In the 28 days prior to HCT/P harvest, has the donor (the mother for cord blood):

  • Cared for, lived with, or otherwise had close contact with individuals diagnosed with or suspected of having COVID-19 infection?
  • Been diagnosed with or suspected of having COVID-19 infection?
  • Had a positive diagnostic test (e.g., nasopharyngeal swab) for SARS-CoV-2 but never developed symptoms?

The FDA specifically stated that it does not recommend using laboratory tests to screen asymptomatic HCT/P donors. The agency also specified that, based on information available at this time, those who received non-replicating, inactivated, or RNA-based COVID-19 vaccines are not precluded from donating or storing HCT/Ps.

FDA also issued new guidance Manufacturing Considerations for Licensed and Investigational Cellular and Gene Therapy Products During COVID-19 Public Health Emergency in January 2021. In this guidance, FDA states that “in accordance with quality risk management principles, drug manufacturers are expected to prevent or mitigate potential adverse effects on the safety and quality of their products. To minimize the risk of SARS-CoV-2 transmission through cellular therapy and gene therapy (CGT) products, considerations include, but are not limited to, the assessment of donors, cellular and tissue source materials, manufacturing processes, manufacturing facility control, product testing, and the number of subjects that can be treated with the product. The FDA expects that each establishment will conduct a risk assessment of these factors and that the risk assessment be approved by the manufacturer’s quality management systems.”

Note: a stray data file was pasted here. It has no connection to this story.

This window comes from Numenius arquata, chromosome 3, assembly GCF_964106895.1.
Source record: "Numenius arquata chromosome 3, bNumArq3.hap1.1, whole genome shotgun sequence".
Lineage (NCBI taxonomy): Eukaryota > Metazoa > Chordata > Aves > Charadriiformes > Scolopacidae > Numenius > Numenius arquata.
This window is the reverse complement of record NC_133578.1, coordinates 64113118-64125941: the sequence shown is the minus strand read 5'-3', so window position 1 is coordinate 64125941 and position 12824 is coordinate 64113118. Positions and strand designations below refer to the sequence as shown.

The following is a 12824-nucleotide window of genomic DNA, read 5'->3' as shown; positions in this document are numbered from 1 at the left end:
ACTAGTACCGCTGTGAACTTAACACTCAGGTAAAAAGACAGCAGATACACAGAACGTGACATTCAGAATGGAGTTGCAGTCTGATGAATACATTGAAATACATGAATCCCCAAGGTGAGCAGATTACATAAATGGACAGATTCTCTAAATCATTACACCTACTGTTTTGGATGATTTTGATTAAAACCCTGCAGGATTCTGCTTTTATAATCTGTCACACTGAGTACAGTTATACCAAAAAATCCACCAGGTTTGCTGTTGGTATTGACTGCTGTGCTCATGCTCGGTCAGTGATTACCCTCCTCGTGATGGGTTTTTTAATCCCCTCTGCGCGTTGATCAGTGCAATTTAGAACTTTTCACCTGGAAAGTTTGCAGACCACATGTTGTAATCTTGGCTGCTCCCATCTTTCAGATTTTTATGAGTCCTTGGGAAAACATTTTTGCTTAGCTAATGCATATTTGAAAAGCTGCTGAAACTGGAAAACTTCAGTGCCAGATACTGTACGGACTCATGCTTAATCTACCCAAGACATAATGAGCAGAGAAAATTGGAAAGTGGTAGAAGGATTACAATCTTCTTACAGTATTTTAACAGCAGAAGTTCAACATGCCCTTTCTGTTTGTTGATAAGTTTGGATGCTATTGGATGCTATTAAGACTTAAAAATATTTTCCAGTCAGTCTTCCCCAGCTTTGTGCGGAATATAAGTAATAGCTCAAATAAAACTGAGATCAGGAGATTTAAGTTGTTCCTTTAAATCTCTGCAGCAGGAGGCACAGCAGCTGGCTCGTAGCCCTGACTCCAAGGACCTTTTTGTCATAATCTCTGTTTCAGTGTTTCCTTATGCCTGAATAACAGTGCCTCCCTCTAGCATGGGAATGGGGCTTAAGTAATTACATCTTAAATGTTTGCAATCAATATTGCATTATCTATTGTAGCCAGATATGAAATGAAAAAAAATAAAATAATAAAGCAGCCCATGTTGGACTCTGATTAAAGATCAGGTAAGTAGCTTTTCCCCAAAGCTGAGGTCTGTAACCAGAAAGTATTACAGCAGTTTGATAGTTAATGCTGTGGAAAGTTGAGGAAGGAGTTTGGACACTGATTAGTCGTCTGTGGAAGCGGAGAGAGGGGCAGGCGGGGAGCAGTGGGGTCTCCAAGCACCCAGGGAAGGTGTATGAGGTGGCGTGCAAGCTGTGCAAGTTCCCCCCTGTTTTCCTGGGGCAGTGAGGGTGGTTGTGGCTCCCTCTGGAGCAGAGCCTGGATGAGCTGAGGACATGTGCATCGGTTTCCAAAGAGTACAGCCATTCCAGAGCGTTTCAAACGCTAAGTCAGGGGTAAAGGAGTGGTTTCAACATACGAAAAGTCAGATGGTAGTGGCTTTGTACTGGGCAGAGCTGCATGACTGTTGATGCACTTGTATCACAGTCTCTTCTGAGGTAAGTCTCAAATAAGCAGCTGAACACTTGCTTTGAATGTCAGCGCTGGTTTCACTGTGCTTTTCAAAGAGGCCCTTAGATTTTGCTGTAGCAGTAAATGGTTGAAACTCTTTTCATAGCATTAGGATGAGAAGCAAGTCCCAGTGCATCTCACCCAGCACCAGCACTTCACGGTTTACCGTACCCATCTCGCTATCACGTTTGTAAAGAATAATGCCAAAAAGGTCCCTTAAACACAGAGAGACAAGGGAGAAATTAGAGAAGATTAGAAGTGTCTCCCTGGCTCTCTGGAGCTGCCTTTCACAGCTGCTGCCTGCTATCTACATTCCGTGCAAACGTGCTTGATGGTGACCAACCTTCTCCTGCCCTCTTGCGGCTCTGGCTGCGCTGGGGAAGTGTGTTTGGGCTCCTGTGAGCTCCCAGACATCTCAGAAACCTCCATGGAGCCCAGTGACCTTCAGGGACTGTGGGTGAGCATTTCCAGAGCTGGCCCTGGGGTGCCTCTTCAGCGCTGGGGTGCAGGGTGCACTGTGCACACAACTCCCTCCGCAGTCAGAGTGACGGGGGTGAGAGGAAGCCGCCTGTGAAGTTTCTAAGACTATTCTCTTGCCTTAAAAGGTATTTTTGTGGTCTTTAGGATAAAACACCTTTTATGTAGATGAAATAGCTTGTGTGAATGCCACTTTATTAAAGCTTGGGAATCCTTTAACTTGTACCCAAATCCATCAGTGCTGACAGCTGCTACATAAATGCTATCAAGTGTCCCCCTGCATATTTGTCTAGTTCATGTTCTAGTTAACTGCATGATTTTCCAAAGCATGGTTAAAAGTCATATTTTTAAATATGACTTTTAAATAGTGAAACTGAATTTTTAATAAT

Can COVID-19 be transmitted from a pregnant mother to her fetus during pregnancy?

There are reports of more than 2,059 published cases of mothers who contracted COVID-19 during pregnancy. There were 2,015 live births, 42 abortions, and 21 still births in this group. Preterm births occurred in 23% of the pregnancies. Six percent of women required admission to an intensive care unit and 28 died. There were also 10 neonatal deaths. There were 163 cases in which amniotic fluid, placenta and/or cord blood was analyzed for the SARS-CoV-2 virus and 10 were positive (8/67 placentas; 1/54 amniotic fluid; and 1/42 cord blood samples). Sixty-one infants tested positive for SARS-CoV-2 at birth and 4/92 examined samples of breast milk were positive for SARS-CoV-2 (Rodriquest C, Baia I, Dominques R and Barrow H. Frontiers in Public Health, Volume 8:1-13, 2020).